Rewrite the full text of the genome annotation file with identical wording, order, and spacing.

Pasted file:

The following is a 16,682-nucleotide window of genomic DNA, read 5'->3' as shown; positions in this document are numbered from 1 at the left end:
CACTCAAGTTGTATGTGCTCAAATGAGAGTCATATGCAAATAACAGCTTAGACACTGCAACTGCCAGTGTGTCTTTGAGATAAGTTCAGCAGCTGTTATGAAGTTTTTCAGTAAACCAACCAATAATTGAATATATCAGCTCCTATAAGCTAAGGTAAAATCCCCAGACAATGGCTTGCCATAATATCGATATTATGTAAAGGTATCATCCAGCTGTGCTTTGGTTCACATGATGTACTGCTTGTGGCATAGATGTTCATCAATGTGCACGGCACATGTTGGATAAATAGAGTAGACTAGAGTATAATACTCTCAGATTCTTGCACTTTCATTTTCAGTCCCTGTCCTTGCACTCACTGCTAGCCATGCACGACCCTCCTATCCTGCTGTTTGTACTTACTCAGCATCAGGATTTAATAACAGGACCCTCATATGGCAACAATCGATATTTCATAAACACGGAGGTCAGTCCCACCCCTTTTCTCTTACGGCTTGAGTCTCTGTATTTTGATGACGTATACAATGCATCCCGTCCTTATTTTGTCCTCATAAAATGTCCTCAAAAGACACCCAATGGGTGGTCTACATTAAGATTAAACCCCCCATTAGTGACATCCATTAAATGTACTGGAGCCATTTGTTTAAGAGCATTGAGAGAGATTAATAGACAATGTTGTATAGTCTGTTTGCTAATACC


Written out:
The following is a 16,682-nucleotide window of genomic DNA, read 5'->3' as shown; positions in this document are numbered from 1 at the left end:
CACTCAAGTTGTATGTGCTCAAATGAGAGTCATATGCAAATAACAGCTTAGACACTGCAACTGCCAGTGTGTCTTTGAGATAAGTTCAGCAGCTGTTATGAAGTTTTTCAGTAAACCAACCAATAATTGAATATATCAGCTCCTATAAGCTAAGGTAAAATCCCCAGACAATGGCTTGCCATAATATCGATATTATGTAAAGGTATCATCCAGCTGTGCTTTGGTTCACATGATGTACTGCTTGTGGCATAGATGTTCATCAATGTGCACGGCACATGTTGGATAAATAGAGTAGACTAGAGTATAATACTCTCAGATTCTTGCACTTTCATTTTCAGTCCCTGTCCTTGCACTCACTGCTAGCCATGCACGACCCTCCTATCCTGCTGTTTGTACTTACTCAGCATCAGGATTTAATAACAGGACCCTCATATGGCAACAATCGATATTTCATAAACACGGAGGTCAGTCCCACCCCTTTTCTCTTACGGCTTGAGTCTCTGTATTTTGATGACGTATACAATGCATCCCGTCCTTATTTTGTCCTCATAAAATGTCCTCAAAAGACACCCAATGGGTGGTCTACATTAAGATTAAACCCCCCATTAGTGACATCCATTAAATGTACTGGAGCCATTTGTTTAAGAGCATTGAGAGAGATTAATAGACAATGTTGTATAGTCTGTTTGCTAATACC